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SUNDAY HOMILY - The Happy Priest: Thirsting for Heaven
By Fr. James Farfaglia
October 14th, 2012
Catholic Online (www.catholic.org)
Life confined to the boundaries of time and space without the promise of eternal life would be cruel and unbearable to live. Without the certainty of an eternal paradise, the trials and tribulations of this present life would have no meaning and purpose.CORPUS CHRISTI, TX (Catholic Online) - Whenever we want to get somewhere we consult a map, ask someone for directions, or use the Internet. Some cars are even equipped with a guidance system. Our contemporary technological society makes it very difficult for us to get lost. However, the most important destination of all is our journey to eternity.
"Good teacher, what must I do to inherit eternal life?" The young man in this Sunday's gospel narrative asks Jesus the most important and most fundamental question. Moreover, the young man is open. He sincerely seeks an answer from the Lord. "What must I do?
When we were little children we learned the simple, but profound truth about our existence. Why did God make me? God made me to know him, to love him, to serve him in this world and to be happy with him in everlasting life. Here lies the plain truth about our life on earth. We will not be here forever.
Life is like a bus ride. We move forward with our bags packed, hoping that when the bus stops and the door opens, we will be at the right location. We must remember the fundamental truth of Revelation: eternity consists of three states: heaven, purgatory and hell. To deny the existence of purgatory and hell is to deny Christianity.
One day each of us will stand before God for judgment. We will stand before God without a lawyer and without family and friends to support us. We will stand alone before Almighty God. Each day could be our last day on earth.
We should each ask ourselves each day, if I were to die today, how would God judge me? Is there any particular sin, attachment, or attitude that might keep us from getting to heaven? If we really want to get to heaven, we can't be making excuses for our behavior. Life is not a dress rehearsal.
What is heaven? Without a doubt, heaven is a place difficult to describe. We cannot begin to understand it because heaven belongs to the mystery of faith.
In the Gospels, Jesus speaks of this mystery through images. He calls it the kingdom, a place of life, light and peace. He refers to it as a wedding feast, the Father's house, the heavenly Jerusalem and paradise.
Saint Paul tells us that "no eye has seen, nor ear has heard, nor the heart of man conceived what God has prepared for those who love him" (1 Corinthians 2: 9).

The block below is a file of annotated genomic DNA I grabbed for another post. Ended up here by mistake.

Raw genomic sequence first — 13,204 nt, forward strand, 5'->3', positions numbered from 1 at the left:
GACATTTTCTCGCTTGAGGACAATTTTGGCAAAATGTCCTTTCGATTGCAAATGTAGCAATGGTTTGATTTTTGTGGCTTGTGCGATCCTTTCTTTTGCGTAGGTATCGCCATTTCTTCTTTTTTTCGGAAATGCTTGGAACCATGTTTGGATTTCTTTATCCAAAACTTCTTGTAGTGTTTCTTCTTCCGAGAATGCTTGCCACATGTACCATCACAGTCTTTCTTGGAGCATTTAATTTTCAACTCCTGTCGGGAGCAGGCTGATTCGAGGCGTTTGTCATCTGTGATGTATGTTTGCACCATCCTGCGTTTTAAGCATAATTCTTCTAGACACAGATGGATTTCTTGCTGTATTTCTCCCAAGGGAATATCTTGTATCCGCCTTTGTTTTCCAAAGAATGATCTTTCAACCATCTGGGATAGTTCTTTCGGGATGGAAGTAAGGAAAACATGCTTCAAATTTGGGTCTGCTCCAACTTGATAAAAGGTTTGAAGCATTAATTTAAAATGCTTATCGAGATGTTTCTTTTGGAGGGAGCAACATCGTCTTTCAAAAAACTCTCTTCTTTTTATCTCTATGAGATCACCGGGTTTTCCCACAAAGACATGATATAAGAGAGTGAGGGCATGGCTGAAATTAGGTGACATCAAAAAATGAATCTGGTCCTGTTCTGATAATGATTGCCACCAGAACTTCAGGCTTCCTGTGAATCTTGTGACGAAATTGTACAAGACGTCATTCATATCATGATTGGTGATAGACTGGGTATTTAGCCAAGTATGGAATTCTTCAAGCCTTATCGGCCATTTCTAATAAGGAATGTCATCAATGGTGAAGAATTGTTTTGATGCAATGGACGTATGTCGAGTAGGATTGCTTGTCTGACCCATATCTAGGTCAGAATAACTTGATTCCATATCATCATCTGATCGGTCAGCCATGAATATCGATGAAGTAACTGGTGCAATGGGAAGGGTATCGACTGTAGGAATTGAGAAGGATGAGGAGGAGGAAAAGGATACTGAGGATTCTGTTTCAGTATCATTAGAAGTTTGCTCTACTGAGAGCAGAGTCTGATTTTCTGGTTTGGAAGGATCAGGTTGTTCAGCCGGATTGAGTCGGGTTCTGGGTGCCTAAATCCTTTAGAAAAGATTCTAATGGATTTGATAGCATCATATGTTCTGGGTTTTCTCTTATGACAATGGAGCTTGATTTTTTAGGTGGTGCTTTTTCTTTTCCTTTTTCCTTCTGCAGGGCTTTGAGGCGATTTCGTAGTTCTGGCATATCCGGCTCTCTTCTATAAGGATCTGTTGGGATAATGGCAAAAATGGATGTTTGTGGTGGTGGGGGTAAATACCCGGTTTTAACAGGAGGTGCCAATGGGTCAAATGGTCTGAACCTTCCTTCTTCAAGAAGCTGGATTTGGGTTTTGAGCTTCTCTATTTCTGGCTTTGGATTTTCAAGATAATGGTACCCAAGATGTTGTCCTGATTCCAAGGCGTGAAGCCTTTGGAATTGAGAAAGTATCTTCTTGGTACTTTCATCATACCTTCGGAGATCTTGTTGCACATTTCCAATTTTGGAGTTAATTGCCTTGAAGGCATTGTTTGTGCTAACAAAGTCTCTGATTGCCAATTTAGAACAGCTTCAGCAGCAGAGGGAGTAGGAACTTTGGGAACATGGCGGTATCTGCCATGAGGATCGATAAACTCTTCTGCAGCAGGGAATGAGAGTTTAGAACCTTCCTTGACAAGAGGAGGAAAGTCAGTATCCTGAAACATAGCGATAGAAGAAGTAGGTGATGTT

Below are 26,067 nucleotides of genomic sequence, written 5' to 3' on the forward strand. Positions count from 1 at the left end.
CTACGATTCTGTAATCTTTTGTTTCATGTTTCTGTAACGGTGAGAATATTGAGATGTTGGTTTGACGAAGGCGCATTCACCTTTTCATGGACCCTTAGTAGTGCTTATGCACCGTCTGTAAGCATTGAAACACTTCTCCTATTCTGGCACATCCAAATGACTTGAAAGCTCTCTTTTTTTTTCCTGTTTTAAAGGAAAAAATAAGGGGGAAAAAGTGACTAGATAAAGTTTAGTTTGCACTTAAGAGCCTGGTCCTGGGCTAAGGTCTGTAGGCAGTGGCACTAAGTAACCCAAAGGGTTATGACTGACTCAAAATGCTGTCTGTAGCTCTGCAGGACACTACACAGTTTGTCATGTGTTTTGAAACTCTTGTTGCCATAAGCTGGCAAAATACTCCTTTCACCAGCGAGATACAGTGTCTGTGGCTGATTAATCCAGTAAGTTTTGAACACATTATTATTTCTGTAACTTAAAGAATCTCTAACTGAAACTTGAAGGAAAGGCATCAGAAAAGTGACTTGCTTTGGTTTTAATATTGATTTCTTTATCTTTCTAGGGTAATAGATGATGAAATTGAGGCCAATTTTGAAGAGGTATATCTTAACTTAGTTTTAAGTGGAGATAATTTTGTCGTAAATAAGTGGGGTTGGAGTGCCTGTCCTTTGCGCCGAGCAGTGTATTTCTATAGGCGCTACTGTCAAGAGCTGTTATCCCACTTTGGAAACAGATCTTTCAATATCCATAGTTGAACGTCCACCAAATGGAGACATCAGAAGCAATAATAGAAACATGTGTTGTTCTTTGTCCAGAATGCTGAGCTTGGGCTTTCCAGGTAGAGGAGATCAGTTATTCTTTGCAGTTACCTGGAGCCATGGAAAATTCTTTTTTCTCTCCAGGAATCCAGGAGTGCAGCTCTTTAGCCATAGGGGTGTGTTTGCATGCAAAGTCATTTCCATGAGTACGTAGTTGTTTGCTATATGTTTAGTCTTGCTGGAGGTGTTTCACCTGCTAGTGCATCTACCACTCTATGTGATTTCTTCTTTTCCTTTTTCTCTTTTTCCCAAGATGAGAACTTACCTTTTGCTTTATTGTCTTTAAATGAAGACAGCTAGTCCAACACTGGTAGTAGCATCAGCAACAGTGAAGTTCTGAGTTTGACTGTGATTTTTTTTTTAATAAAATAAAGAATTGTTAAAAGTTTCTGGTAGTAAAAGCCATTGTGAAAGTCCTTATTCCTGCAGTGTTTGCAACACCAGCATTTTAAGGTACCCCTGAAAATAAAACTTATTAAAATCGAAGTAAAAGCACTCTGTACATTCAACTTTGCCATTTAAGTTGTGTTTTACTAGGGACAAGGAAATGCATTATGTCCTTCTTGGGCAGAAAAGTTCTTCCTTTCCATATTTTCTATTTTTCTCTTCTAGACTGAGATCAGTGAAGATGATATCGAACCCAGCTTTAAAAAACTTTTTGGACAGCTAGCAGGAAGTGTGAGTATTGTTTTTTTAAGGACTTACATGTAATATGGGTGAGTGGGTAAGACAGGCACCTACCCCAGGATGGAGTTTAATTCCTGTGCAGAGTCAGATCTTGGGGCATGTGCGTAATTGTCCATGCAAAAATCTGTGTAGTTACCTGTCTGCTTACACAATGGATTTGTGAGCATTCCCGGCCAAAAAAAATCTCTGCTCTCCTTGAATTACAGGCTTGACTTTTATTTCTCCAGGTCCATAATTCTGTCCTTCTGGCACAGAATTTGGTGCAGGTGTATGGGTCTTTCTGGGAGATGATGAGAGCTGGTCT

And St. John tells us that in heaven "we shall see him as he really is" (1 John 3: 2).
Saint Paul's awe is echoed in the words of a child taking an evening walk with her father. Wonderingly, she looked up at the stars and exclaimed; "Oh, Daddy, if the wrong side of heaven is so beautiful, what must the right side be!"
Heaven has been defined for us in the Catechism of the Catholic Church. "Those who die in God's grace and friendship and are perfectly purified live for ever with Christ. They are like God for ever, for they see him as He is, face to face. This perfect life with the Most Holy Trinity - this communion of life and love with the Trinity, with the Virgin Mary, the angels and all the blessed - is called Heaven. Heaven is the ultimate end and fulfillment of the deepest human longings, the state of supreme, definitive happiness" (1023 - 1024).
Life confined to the boundaries of time and space without the promise of eternal life would be cruel and unbearable to live. Without the certainty of an eternal paradise, the trials and tribulations of this present life would have no meaning and purpose.
The judgments of time will be corrected by the judgments of eternity. The injustices of this world will be replaced by the justice of the world to come. The tears shed now, will be replaced by the joy lived forever in eternal life.
Another aspect to the eschatological teachings of the Catholic Church is purgatory. It is imperative that we not lose sight of the reality of purgatory. While it is important never to diminish the reality of the resurrection of the body, it is essential that we embrace the whole of Christian Revelation, that we do not simply adhere to those dimensions that make us feel comfortable.
The Catechism of the Catholic Church states: "All who die in God's grace and friendship, but still imperfectly purified, are indeed assured of their eternal salvation; but after death they undergo purification, so as to achieve the holiness necessary to enter the joy of heaven. The Church gives the name purgatory to this final purification of the elect, which is entirely different from the punishment of the damned" (1030, 1031).
This teaching of the Catholic Church is based on the Sacred Scriptures from the Second Book of Maccabees. Thus, it is important for our spiritual growth and development that we keep in mind the reality of purgatory. Prayer, fasting, penance and ascetical practices are essential ingredients for those of us wishing to avoid a prolonged stay in purgatory.